adventure of the old Vlktng courses
through every vein and thrill, every nerve.
He plodded through college, dropped It.
ahackels and hailed the mighty west for
his temporary home. He passe, from the
free lite and stirring adventure of a cow
boy to nation . commercial metropolis
to wrestle with It. sin and crime and put
them under curb. He enter, the Navy de
partment. Imparting his bold .plrlt to those
charged with the work of constructing a
nation's resistless navy. He responds to
the stirring call to unloose the haughty
Spaniard's grip from the throat of Cuba',
suffering million.. He plow, through the
stony field, of red tap and at the head of
his gallant Rough Rider, place, fresh 1m
mortelles In the crown of American valor.
Made governor of New Tork. forced against
his will Into the vice presidency, the black
heart and red hand of an assassin make
And he IS president. Such a preside!
the country ha. not known .Inc. the days
of Jackson. He has looked Into the frowr.
lng mouth, of the enemy", cannon. He has
faced ss unflinchingly the frowning faces
of the coarse bosses of hi. party. He I.
Roosevelt! He was produced from a new
mold and the mold wa. then broken. He
cople. no man and there 1 no man great
I enough to Imitate him. - '
BttlTAItt WEARY OP KRFK TRADE.
Cleveland Plain Dealer: Mr. Chamber
Iain ha. supplied the Issue which the lib
eral, have been vainly seeking to unite
upon. The question Is whether the liberals
ran find a leader as daring and able as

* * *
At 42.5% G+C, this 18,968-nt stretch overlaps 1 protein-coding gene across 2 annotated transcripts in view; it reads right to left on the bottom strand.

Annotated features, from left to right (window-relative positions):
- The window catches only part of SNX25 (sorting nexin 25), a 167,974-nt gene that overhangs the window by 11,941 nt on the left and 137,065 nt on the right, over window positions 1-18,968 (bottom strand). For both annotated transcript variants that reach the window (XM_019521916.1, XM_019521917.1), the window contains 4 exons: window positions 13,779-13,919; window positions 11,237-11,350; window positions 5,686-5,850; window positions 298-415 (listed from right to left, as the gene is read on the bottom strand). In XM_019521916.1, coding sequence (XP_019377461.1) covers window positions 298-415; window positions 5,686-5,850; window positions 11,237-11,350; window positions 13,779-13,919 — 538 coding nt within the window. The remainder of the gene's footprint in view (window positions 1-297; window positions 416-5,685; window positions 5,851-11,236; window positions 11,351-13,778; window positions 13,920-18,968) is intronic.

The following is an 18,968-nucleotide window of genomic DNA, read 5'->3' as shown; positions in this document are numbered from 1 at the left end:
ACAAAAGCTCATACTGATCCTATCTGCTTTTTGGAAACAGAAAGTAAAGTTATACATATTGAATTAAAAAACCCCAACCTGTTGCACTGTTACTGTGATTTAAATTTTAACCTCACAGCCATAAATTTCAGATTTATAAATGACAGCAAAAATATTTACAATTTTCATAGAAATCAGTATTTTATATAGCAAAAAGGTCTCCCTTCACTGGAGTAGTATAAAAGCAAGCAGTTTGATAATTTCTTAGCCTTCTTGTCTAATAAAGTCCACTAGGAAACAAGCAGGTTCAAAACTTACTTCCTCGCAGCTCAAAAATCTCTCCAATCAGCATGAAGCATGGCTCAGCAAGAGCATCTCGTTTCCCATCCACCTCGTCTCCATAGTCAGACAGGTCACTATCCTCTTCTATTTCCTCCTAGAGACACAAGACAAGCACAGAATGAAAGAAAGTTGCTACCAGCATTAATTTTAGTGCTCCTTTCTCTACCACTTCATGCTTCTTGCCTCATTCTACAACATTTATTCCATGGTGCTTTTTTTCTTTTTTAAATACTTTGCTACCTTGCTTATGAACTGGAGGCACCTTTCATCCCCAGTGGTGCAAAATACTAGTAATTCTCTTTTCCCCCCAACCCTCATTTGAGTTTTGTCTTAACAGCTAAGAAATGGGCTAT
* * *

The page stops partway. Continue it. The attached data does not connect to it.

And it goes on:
the ex-llberal who now confront, them at
the head of their old conservative foes.
Philadelphia Press: For Kngland to aban
don freo trade, as it will. If this conserva
tive policy wins. Is a stupendous economic
event. To propose to unite a third of the
world', population and a larger .hare of
the world', trade In a great system of
reciprocal and protective tariffs Is one of
those great master stroke, which. If British
elector, approve, would revolutionize the
trade condition, of the world.
Indianapolis Sentinel: The position taken
by Mr. Joseph Chamberlain and Mr. Bal
four In favor of a tariff system of "colonial
preference." while a departure from the
former policy of Great Britain, Is not ex
actly an abandonment of the free trade
Idea. Its purpose Is to promote free trade
between Oreat Britain and It. colonies
while excluding other countries. In one
sense this is the system of the United
States, which ha. absolute free trade be
tween several states and territories, but we
have departed from our own system by
making special tariffs for Porto Rico, Ha
waii and the Philippine.
Chicago Post: Of all the puerile and silly
comment, on the Chamberlain proposal to